Reuters

The Fed crush was fully on.

November 2018: By November, mortgage rates across the United States had hit their highest level since the Great Recession 8-1/2 years earlier. As a result, new mortgage applications across the US fell to their lowest level since December 2014. Since refinancing mostly happens when mortgage interest is lower than it was when a mortgage was taken out, refis hit their lowest point since the year 2000. So, clearly, the Fed has crushed mortgage activity.

By this point, year-on-year sales had fallen for eight straight months across the nation. The west coast – with Seattle leading the earlier procession in sales and prices – had long been one of the nation’s hottest markets, which is why I stated at the start of last summer the housing market’s initial decline in Seattle was a “bellwether” for the whole US market. While my one crow on a wire (detractor) insisted I didn’t know a thing, time has proven my summer proclamation that Housing Market Crash 2.0 had begun to be dead on with Seattle leading the recession in sales and prices:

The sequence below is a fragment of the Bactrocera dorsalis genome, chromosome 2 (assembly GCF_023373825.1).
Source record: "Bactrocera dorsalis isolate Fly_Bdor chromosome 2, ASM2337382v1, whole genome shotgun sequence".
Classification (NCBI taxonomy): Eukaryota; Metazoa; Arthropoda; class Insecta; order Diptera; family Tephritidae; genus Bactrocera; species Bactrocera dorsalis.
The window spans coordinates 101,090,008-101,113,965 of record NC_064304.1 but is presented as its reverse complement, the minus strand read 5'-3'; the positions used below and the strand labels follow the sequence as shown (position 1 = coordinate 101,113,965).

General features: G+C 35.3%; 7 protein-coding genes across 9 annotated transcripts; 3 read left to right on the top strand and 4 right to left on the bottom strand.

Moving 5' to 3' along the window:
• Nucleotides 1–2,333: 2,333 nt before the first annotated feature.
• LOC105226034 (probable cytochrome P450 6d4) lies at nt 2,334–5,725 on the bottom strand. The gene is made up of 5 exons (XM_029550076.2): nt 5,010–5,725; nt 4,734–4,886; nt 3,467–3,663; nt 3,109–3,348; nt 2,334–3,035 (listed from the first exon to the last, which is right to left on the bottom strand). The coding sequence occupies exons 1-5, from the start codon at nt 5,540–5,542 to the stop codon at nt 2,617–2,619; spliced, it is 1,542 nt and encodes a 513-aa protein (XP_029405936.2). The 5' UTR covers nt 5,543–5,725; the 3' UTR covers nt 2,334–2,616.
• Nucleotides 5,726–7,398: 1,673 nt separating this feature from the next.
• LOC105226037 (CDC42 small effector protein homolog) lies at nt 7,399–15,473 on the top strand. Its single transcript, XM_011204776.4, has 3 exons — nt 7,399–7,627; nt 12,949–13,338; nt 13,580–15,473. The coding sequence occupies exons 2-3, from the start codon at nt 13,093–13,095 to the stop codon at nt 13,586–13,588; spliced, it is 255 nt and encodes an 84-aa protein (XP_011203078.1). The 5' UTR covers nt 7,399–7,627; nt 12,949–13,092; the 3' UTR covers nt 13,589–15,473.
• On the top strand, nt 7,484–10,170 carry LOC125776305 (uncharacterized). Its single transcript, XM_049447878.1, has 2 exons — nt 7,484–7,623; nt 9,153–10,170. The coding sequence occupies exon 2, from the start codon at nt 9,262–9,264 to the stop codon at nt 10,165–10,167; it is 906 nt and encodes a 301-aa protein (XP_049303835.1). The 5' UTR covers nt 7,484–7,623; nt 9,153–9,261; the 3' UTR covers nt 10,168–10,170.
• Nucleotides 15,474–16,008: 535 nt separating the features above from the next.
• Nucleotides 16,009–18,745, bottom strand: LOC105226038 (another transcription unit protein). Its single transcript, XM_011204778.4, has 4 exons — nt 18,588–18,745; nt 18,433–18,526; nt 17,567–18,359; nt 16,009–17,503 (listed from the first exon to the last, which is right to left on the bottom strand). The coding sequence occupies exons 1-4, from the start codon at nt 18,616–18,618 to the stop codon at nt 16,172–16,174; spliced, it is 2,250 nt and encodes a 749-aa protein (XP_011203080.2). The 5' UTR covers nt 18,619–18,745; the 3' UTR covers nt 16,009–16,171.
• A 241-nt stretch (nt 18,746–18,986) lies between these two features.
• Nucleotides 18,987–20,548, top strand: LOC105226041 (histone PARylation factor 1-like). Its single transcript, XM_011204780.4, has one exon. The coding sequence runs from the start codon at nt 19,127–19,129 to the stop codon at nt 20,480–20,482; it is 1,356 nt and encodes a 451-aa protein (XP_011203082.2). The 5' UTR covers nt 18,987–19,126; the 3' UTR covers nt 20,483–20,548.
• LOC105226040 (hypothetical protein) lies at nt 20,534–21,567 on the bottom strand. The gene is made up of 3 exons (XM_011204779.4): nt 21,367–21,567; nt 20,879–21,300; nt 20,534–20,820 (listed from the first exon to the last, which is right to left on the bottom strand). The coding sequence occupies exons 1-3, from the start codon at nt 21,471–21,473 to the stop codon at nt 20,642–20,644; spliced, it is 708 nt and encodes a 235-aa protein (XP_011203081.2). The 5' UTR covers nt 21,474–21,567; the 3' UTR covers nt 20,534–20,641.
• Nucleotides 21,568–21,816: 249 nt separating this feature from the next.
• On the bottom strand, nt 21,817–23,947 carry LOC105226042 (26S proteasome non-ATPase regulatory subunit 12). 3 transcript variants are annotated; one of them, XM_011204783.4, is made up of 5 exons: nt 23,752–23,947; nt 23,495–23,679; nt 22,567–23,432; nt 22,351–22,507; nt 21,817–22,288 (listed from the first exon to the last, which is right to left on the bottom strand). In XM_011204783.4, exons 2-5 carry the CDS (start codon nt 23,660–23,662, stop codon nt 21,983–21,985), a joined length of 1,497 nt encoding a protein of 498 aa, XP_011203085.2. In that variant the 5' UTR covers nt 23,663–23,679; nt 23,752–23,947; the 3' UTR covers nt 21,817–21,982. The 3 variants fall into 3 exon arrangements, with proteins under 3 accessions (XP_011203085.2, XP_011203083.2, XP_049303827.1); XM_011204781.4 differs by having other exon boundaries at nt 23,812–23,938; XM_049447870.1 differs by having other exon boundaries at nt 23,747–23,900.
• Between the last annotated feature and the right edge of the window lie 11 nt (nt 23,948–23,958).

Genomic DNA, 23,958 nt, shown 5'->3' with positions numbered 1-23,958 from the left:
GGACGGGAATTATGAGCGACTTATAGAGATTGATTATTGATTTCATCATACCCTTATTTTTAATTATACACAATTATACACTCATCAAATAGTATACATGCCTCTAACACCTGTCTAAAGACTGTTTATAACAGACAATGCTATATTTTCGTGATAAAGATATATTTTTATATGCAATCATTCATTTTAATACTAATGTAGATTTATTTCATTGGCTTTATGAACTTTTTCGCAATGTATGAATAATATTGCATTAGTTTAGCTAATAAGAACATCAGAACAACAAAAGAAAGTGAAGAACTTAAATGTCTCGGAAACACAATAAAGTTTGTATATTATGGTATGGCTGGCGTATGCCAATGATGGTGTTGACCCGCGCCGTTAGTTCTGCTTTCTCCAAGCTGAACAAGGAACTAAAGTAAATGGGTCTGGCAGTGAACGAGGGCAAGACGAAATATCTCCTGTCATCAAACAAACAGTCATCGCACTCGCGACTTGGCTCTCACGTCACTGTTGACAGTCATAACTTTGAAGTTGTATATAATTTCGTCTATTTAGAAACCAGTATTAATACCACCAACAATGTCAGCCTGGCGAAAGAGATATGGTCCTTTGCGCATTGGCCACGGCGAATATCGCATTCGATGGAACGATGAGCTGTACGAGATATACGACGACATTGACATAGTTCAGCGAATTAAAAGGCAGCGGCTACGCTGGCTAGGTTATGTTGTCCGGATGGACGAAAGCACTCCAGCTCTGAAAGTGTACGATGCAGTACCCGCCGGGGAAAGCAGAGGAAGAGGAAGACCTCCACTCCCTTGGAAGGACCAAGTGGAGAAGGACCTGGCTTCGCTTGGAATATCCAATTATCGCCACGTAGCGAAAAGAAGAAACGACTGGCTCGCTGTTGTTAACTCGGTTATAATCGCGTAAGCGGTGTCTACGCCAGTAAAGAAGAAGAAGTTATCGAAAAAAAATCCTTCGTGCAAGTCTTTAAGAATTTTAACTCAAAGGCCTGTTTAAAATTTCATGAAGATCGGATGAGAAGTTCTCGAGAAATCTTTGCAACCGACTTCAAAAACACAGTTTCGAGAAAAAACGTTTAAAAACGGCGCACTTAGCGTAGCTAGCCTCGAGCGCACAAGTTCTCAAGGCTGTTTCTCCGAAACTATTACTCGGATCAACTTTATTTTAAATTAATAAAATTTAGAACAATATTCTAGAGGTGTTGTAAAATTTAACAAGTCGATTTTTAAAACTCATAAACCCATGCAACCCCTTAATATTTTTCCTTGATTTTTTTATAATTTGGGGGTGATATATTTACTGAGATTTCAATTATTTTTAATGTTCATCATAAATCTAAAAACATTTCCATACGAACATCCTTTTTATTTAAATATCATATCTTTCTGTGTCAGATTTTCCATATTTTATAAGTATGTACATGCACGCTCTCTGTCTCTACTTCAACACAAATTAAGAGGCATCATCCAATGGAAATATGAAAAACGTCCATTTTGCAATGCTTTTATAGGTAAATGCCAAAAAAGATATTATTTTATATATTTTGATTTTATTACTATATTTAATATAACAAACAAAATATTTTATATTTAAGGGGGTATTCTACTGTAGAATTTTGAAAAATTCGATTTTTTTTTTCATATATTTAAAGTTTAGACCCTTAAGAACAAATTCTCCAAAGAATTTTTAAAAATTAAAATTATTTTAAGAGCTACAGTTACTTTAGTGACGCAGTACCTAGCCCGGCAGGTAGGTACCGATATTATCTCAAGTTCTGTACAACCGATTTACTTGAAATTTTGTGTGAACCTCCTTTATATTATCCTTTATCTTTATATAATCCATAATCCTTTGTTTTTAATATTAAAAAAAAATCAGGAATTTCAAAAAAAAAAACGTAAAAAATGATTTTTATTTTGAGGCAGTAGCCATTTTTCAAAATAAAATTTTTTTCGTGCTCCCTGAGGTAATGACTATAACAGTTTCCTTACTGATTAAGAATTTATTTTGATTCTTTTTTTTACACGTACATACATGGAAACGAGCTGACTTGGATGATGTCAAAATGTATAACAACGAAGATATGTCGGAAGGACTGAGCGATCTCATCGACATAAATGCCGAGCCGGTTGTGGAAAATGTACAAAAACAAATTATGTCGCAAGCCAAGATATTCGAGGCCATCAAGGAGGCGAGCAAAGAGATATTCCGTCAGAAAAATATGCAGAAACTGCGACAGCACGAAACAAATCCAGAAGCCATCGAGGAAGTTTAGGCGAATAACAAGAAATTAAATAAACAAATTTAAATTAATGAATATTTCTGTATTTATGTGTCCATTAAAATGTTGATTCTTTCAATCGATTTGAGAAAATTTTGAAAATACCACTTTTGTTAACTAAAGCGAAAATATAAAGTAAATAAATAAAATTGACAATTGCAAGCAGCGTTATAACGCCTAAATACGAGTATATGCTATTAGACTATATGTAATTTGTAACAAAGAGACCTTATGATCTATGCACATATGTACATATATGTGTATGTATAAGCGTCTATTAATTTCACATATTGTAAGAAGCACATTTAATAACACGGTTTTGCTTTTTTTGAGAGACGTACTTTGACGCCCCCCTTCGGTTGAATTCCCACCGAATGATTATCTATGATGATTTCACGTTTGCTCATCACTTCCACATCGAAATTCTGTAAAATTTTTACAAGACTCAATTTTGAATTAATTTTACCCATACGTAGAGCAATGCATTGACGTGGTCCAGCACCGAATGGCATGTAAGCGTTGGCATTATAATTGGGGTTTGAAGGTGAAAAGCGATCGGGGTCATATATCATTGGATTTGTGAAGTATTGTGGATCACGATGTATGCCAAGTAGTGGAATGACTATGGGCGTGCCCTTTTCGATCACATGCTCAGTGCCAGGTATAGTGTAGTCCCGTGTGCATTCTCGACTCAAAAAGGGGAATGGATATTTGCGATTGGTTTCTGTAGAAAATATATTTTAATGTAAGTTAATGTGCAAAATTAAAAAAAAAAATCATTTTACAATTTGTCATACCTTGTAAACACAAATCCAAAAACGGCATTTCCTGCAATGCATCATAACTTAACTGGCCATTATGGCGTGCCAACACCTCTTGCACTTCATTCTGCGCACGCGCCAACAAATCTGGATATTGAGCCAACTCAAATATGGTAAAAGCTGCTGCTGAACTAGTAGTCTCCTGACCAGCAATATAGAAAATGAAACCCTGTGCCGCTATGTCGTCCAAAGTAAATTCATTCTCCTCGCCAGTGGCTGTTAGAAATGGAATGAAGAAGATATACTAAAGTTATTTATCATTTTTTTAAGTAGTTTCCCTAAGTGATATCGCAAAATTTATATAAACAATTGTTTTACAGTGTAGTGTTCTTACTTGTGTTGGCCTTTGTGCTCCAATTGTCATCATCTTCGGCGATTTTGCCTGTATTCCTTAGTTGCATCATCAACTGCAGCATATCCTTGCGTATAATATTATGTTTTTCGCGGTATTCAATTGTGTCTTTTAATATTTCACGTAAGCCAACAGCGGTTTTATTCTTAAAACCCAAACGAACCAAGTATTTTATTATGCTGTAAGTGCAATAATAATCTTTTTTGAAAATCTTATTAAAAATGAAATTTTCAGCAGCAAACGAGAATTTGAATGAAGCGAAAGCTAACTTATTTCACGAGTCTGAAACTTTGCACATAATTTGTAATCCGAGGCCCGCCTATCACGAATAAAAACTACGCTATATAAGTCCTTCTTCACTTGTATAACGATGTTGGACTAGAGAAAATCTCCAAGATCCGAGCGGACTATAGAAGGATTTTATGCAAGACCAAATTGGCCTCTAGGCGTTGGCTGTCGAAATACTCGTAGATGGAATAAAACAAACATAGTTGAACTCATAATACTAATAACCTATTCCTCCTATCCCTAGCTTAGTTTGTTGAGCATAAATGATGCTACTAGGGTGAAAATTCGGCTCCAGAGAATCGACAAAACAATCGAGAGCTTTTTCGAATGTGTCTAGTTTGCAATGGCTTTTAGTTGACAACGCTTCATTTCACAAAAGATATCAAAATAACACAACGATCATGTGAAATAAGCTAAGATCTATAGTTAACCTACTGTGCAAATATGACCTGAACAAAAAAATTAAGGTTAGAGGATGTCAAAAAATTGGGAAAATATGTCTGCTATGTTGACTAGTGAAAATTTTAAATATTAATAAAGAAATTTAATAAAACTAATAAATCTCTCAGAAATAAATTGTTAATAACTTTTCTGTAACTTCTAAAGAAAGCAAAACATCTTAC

Since that proclamation, inventories in the region have soared due to a buildup from declining sales. Lending limits have increased due to falling prices and less assurance on the part of banks that collateral will hold its value or that repossessions won’t be the next wave. King County where Seattle is located has led the decline to where the number of single-family homes on the market has doubled in just a year.

Since my summer declaration, King County has recorded a bruising fall. In just half a year, the median price plunged from its peak of $726,000 last spring to $644,000 in November. According to Mike Rosenberg, a Seattle Times real estate reporter, this was the fastest price drop anywhere in the nation (over 11% in half a year – a crushing reversal from years before when rises 10% in a full year were seen as evidence of a superheated market; so, doesn’t that make this flash-frozen fall?) The last drop that steep was back at the start of the Great Recession in 2008! Not a time for housing anyone wants to compare to.

In Southern California, home sales in November plunged 12% YoY. In California, however, prices remain above their 2008 summit and have so far largely resisted following sales down. Nevertheless, Bank of America proclaimed, “We are calling it: existing home sales have peaked.”